Although TUS can guide diagnosis in a variety of chest diseases in the emergency department [26] and affect therapeutic management [27], its use is not widespread among clinicians. This is despite the existing literature supporting its usefulness: studies have shown that lung ultrasound can be used in the diagnosis and follow up of community-acquired pneumonia [28,29,30], while TUS has been found to be a significant diagnostic tool in evaluating and managing patients with pleural effusions [31]. It has also been shown to be a valuable tool in the assessment and monitoring of lung congestion in cardiogenic pulmonary edema [32,33,34] or in guiding diuretic treatment in patients with heart failure [35]. Recently, TUS has been used in the evaluation of connective tissue disease-associated interstitial lung disease [36, 37]. The assessment of diaphragm thickness, thickening fraction, and excursion in both ambulatory and mechanically ventilated patients could be crucial to identifying diseases responsible for diaphragm dysfunction [38]. Serial diaphragmatic assessment by ultrasound may lead to earlier non-invasive ventilation initiation in patients with amyotrophic lateral sclerosis [39]. During the COVID-19 pandemic, lung ultrasound was recognized as an invaluable tool in the diagnosis and monitoring of the disease in the lung, greatly influencing the clinical-decision making process in affected patients [40, 41]. Obviously, the higher sensitivity of lung ultrasound compared to chest radiography is an advantage, though it can also prompt diagnoses of conditions that erroneously guide unnecessary treatment modalities. Integrated clinical and imaging skills are needed to achieve appropriate patient management in this setting [42].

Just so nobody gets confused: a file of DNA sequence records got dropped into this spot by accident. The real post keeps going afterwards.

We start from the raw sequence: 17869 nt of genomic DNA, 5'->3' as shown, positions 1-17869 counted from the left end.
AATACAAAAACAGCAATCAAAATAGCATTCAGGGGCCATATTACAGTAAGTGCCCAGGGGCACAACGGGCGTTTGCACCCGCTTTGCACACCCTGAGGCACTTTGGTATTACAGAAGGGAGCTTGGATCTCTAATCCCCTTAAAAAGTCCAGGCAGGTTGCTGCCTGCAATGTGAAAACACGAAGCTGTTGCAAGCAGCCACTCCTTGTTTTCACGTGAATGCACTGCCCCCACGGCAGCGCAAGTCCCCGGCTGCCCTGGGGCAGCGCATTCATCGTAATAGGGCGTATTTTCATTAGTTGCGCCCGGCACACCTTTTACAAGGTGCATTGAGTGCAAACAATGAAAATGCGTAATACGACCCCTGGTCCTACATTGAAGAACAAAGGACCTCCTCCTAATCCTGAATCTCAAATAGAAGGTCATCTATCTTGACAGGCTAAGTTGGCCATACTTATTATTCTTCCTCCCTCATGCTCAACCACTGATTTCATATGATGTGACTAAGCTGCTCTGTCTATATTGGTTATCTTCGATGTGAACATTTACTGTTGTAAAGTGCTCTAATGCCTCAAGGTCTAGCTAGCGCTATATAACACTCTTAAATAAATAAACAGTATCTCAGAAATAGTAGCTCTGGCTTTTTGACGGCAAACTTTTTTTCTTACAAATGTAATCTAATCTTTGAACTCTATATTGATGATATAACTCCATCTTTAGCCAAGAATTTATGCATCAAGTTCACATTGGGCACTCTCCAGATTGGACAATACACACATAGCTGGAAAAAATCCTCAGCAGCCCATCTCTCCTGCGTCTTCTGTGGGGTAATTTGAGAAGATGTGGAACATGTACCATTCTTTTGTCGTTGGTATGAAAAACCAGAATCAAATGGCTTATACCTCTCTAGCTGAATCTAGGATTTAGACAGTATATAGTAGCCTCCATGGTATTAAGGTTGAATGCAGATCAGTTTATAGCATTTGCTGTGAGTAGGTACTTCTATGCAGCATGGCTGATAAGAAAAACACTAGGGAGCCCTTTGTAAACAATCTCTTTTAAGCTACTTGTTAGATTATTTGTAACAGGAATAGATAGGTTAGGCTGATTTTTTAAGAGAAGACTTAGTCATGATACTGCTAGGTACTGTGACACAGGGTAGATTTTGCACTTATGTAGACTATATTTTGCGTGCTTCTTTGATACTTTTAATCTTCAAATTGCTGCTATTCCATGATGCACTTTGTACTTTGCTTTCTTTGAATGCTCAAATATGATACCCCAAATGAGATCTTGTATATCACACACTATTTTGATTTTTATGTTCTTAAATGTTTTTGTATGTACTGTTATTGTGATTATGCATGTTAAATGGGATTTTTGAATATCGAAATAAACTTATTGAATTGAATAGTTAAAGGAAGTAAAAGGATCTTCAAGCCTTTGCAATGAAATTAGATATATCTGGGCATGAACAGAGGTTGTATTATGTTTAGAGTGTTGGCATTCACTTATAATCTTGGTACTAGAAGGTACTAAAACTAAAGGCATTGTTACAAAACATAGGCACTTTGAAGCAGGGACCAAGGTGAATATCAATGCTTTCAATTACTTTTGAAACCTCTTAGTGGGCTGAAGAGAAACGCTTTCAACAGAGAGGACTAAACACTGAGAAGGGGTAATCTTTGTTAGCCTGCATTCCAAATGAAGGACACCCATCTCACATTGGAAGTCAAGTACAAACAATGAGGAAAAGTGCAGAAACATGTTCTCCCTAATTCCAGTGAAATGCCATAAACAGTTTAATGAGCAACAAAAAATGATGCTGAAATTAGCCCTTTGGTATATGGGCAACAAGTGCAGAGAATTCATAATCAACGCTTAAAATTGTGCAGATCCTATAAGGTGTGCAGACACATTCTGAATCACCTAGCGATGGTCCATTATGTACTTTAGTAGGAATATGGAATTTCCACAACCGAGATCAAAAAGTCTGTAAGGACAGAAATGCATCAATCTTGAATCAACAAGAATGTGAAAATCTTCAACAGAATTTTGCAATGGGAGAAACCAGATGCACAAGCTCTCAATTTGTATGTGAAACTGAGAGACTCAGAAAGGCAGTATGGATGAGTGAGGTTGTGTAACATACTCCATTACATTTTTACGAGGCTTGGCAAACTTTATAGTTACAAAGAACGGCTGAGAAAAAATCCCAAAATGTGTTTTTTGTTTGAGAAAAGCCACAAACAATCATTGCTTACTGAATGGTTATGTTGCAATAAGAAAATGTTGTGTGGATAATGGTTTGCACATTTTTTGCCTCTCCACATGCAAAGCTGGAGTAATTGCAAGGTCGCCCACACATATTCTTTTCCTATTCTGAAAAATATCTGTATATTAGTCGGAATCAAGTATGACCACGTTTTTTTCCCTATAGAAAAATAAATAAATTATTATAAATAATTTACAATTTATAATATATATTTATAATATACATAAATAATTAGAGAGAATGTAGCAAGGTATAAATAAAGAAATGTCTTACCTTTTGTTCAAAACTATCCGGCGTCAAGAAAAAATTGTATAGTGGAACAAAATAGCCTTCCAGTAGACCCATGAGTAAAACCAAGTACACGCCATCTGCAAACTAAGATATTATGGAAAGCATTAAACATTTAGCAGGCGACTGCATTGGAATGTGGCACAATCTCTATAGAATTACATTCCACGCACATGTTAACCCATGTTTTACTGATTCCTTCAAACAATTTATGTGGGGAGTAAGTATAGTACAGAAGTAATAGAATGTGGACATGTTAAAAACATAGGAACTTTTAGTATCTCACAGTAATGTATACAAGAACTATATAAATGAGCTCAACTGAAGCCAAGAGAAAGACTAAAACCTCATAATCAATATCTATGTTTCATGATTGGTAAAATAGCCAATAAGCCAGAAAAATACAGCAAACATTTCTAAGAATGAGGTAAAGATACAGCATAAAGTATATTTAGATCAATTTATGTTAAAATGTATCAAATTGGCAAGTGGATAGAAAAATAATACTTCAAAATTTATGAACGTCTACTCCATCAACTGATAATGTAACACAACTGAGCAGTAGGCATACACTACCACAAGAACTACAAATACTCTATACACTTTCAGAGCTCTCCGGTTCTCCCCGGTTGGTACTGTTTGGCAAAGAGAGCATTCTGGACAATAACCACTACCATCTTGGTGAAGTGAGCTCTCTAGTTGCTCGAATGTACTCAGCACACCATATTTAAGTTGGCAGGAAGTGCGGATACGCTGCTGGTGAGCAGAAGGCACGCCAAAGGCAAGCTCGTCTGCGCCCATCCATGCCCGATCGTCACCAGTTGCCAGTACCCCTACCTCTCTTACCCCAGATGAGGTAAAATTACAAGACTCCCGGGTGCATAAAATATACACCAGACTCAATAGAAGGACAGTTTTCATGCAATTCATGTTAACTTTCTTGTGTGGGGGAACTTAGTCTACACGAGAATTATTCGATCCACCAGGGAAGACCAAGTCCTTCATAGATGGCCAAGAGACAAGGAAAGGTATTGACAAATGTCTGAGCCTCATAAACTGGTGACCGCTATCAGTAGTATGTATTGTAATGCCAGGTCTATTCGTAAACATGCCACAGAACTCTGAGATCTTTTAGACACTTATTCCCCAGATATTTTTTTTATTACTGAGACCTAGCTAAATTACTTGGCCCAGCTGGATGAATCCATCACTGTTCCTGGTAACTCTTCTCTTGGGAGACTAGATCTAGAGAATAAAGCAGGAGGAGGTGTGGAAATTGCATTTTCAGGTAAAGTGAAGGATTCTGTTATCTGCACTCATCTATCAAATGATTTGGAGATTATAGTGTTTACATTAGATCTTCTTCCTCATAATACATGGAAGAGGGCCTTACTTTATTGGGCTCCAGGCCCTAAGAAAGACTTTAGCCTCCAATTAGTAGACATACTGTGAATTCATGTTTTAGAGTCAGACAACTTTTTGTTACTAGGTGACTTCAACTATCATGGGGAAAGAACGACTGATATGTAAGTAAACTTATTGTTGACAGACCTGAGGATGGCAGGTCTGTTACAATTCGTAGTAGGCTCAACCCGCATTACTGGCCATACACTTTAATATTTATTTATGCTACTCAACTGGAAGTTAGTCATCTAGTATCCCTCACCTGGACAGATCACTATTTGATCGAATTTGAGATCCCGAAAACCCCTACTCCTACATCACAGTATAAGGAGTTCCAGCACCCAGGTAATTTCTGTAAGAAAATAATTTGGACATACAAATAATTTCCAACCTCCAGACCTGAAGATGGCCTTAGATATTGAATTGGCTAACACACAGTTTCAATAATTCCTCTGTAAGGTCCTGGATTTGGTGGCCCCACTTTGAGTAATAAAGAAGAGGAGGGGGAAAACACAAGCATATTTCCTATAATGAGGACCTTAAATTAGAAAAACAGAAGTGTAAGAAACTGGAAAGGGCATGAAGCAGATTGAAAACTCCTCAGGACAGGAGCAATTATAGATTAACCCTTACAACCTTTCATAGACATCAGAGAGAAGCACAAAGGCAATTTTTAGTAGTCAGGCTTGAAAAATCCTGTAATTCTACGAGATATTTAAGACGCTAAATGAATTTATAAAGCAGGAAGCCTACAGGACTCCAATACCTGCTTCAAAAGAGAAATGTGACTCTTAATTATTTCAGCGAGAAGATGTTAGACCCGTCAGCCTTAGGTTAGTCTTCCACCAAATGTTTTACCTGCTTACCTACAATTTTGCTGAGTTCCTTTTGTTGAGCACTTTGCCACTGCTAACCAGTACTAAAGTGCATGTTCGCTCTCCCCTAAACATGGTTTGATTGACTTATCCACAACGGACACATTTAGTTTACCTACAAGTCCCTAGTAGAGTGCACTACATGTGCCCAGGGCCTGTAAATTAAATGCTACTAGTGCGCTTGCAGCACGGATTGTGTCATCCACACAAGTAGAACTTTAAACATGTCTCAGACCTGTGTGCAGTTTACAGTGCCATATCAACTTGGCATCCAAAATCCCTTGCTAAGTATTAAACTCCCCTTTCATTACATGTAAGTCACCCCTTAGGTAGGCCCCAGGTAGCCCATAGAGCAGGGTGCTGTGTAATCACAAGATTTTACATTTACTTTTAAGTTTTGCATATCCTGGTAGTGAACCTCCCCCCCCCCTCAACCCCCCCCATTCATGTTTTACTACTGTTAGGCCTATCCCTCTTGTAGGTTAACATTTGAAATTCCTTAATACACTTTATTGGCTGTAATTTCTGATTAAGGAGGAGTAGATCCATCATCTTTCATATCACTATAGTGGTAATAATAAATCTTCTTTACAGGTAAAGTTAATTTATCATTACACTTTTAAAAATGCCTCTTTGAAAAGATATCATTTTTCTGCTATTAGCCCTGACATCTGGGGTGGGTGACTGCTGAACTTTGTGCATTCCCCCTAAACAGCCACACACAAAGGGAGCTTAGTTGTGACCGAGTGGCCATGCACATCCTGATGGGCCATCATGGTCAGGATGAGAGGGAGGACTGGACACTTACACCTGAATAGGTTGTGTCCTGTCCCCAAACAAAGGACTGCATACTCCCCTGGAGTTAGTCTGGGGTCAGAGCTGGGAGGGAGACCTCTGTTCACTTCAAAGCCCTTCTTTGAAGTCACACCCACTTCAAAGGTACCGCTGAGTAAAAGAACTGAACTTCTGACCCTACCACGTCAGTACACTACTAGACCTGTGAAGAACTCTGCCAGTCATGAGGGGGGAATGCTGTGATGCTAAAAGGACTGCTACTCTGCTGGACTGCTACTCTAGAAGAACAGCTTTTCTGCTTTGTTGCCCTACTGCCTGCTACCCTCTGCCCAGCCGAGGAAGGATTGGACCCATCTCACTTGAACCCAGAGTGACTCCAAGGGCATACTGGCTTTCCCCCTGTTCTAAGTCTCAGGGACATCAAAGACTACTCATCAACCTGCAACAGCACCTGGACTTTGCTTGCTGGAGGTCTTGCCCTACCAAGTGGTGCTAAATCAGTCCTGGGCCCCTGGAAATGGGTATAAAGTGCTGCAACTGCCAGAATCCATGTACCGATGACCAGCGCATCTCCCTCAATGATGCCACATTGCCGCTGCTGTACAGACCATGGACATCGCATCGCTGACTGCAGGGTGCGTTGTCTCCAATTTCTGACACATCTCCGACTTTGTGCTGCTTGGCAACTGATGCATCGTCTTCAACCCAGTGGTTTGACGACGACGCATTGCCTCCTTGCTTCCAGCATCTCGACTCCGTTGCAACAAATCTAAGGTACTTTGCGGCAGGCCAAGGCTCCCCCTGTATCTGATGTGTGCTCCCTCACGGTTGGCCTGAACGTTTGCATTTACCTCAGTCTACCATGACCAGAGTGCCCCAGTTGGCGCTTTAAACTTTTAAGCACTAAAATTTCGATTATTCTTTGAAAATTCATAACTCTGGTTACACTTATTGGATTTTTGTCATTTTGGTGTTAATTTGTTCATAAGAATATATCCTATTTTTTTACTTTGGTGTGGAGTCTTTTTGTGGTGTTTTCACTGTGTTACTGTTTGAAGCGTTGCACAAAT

In this study, the vast majority of TUS examinations were performed due to underlying malignancy. Primary or secondary lung cancer can present with pleural effusion, pulmonary edema, post-obstructive pneumonia or ascites, which can be assessed and managed successfully by the clinician with point-of-care ultrasound [43]. In a cross-sectional study of 53 patients with confirmed bronchogenic carcinoma, thoracic ultrasound had a significant complementary role to computed tomography in the diagnosis and staging of this type of cancer, especially if peripherally located [18]. In a recent meta-analysis, although TUS was not useful as a ruling-out test for malignant pleural effusion, the identification of pleural nodularity could motivate further investigation if there is a strong suspicion it is present [44]. In this study, a large number of patients with malignancy were evaluated and TUS was used to guide invasive procedures. Primary or secondary malignant disease was associated with significant bilateral asymmetrical pleural effusions. The main finding of this study was the paradoxical movement of the diaphragm due to large malignant effusion. Indeed, almost in 58% (168/293) of examinations, diaphragmatic inversion or paradoxical movement of the hemi-diaphragm was detected during inspiration, and full recovery was observed after pleural fluid evacuation. Although diaphragmatic paradoxical movement has already been reported [13, 45], this study is the first to describe this reversible phenomenon in a considerable number of malignant effusions.